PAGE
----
New cosmic ray discovered
European astronomers have discovered a new source of cosmic rays emanating from the vicinity of the Arches cluster, near the centre of the Milky Way. According to the researchers, these particles are accelerated in the shock wave generated by tens of thousands of young stars moving at a speed of around 700 000 km/h. What makes this discovery stand out is that their origin differs from that of the cosmic rays discovered exactly 100 years ago by Victor Hess, which originate in the explosions of supernovae. The findings were published in the journal Astronomy & Astrophysics.
The discovery, made by researchers from the Centre national de la recherche scientifique (CNRS) and the Atomic Energy and Alternative Energies Commission (CEA), was made possible thanks to the European X-ray astronomy satellite XMM-Newton. This satellite is also unique as it is the biggest scientific satellite ever built in Europe; its telescope mirrors are amongst the most powerful ever developed in the world, and with its sensitive cameras it can see much more than any previous X-ray satellite.
Cosmic rays were discovered by the Austrian physicist Victor Franz Hess 100 years ago when he noticed the existence of ionising radiation of extraterrestrial origin. When certain stars at the end of their lives explode and become supernovae, their matter is ejected at supersonic speed, generating shock waves that accelerate the particles. As a result, some atomic nuclei gain very high kinetic energy and enter the Earth's atmosphere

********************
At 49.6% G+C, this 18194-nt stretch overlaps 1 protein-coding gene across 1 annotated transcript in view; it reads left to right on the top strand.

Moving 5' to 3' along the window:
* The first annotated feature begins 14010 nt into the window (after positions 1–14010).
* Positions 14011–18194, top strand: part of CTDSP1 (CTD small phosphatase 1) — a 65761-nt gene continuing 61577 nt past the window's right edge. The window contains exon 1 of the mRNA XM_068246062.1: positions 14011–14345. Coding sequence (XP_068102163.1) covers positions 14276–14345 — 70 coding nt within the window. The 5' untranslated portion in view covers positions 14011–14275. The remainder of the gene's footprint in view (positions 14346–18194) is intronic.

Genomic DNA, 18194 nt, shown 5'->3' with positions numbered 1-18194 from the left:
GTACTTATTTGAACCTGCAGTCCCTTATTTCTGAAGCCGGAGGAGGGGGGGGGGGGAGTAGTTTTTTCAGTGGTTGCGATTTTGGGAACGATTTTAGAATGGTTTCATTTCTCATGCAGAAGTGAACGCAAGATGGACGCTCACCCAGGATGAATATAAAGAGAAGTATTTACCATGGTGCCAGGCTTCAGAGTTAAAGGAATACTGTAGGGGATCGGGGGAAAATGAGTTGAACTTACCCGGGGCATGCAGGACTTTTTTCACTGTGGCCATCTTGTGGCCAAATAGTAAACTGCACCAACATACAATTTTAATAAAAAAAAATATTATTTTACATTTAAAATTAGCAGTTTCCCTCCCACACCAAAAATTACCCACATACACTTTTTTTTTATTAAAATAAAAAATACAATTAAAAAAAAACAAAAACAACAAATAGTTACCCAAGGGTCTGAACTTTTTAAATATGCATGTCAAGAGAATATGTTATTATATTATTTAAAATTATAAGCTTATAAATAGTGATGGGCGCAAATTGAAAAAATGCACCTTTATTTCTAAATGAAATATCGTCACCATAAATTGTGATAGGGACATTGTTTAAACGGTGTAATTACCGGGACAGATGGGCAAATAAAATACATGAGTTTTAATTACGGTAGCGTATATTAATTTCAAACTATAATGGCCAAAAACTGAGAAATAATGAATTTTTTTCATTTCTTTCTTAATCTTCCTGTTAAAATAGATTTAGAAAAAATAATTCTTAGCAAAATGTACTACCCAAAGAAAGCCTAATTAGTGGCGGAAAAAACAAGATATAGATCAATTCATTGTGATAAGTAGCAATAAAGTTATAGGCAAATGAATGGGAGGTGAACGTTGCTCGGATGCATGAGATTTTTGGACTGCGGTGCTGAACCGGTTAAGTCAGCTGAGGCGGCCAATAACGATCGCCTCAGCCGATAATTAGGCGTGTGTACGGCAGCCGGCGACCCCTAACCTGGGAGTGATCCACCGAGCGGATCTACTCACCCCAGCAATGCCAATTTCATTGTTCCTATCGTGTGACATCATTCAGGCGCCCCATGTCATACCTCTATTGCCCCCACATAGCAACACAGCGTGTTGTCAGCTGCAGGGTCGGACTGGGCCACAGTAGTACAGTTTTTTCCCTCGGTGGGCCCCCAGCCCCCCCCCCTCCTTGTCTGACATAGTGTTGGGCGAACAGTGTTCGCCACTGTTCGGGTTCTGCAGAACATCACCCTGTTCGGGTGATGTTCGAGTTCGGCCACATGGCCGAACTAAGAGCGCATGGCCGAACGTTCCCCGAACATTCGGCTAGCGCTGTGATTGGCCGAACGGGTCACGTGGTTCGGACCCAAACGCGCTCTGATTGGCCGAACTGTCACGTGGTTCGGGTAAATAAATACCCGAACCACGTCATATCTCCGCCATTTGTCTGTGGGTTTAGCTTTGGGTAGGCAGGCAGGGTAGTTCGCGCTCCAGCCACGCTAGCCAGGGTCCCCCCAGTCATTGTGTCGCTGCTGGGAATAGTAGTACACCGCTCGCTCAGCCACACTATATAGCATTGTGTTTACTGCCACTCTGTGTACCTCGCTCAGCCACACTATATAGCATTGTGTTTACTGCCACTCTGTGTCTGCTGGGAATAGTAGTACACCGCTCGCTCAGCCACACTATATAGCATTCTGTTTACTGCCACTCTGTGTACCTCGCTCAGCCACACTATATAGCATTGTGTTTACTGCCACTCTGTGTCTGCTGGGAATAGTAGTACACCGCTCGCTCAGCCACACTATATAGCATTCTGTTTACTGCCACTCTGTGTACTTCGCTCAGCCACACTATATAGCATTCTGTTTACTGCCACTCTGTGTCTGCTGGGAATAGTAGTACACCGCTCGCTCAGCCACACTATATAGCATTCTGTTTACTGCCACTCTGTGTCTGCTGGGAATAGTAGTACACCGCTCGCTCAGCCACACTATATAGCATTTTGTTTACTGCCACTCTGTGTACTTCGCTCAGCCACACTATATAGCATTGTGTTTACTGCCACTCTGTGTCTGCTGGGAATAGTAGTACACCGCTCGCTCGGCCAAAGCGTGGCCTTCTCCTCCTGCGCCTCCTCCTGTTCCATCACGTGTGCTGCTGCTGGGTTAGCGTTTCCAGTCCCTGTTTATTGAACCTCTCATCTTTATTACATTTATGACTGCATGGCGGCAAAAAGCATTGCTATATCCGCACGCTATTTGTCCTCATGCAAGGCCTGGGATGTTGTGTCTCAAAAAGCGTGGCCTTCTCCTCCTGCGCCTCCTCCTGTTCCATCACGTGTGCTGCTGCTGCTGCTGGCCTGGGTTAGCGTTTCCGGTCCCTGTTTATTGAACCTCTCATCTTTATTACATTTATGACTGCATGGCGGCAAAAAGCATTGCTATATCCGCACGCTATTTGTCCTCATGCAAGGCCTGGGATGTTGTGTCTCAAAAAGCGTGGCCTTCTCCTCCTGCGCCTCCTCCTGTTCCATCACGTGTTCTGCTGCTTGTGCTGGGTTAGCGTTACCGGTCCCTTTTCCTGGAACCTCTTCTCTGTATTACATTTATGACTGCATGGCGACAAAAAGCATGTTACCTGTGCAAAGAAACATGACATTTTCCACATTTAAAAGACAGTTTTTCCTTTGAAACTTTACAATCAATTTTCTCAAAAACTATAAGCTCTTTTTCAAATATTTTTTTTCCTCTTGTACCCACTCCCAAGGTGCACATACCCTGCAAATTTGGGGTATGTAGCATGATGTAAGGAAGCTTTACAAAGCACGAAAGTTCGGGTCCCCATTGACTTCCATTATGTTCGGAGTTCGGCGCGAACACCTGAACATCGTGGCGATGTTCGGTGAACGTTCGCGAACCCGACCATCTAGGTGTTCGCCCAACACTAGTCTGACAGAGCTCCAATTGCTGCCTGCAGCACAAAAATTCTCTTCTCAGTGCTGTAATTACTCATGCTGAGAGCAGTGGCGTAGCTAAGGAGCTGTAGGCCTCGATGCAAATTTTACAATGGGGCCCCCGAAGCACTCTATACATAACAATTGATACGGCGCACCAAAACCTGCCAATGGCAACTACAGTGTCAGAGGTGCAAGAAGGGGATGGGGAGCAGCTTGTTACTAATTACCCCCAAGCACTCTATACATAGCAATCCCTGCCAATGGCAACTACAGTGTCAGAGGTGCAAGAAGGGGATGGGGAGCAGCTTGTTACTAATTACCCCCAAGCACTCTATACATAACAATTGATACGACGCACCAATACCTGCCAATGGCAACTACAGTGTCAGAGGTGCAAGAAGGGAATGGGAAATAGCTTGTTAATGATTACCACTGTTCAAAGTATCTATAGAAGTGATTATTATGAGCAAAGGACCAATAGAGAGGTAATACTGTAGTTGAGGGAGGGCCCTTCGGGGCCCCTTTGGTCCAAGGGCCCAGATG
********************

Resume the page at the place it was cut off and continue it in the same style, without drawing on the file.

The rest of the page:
Low-energy cosmic rays – which are rays whose kinetic energy is less than half a billion electronvolts – are not easily detected in the region of our planet since the solar wind prevents them from entering our heliosphere. As a result, little is known about their chemical composition and flux outside the Solar System, although everything suggests they play a significant role in the Galaxy. For example, it has been suggested that by ionizing and heating the densest interstellar clouds they probably regulate the formation of stars.
The astronomers began their research by studying the X-ray emission that should theoretically be generated by low-energy cosmic rays in the interstellar medium. They then looked for signs of this theoretical emission in X-ray data collected by XMM-Newton since its launch in 1999. By analysing the properties of the X-ray emission of interstellar iron recorded by the satellite, they found the signatures of a large fast ion population in the vicinity of the Arches cluster, about one hundred light years from the centre of the Milky Way. The astronomers estimate that the stars in this cluster are traveling together at a speed of approximately 700 000 km/h. The cosmic rays are in all likelihood produced in the high-speed collision of the star cluster with a gas cloud in its path. In this particular region, the energy density of the accelerated ions is around 1 000 times greater than that of cosmic rays in the neighbourhood of the Solar System.
What makes this research stand out is that this is the first time that a major source of low-energy cosmic rays has been discovered outside the Solar System. It shows that the shock waves of supernovae are not the only objects that can cause mass acceleration of atomic nuclei in the Galaxy. As a result of these findings it should now be possible to identify new sources of ions in the interstellar medium, which may lead to a better understanding of the effects of these energetic particles on star formation.
Astronomy & Astrophysics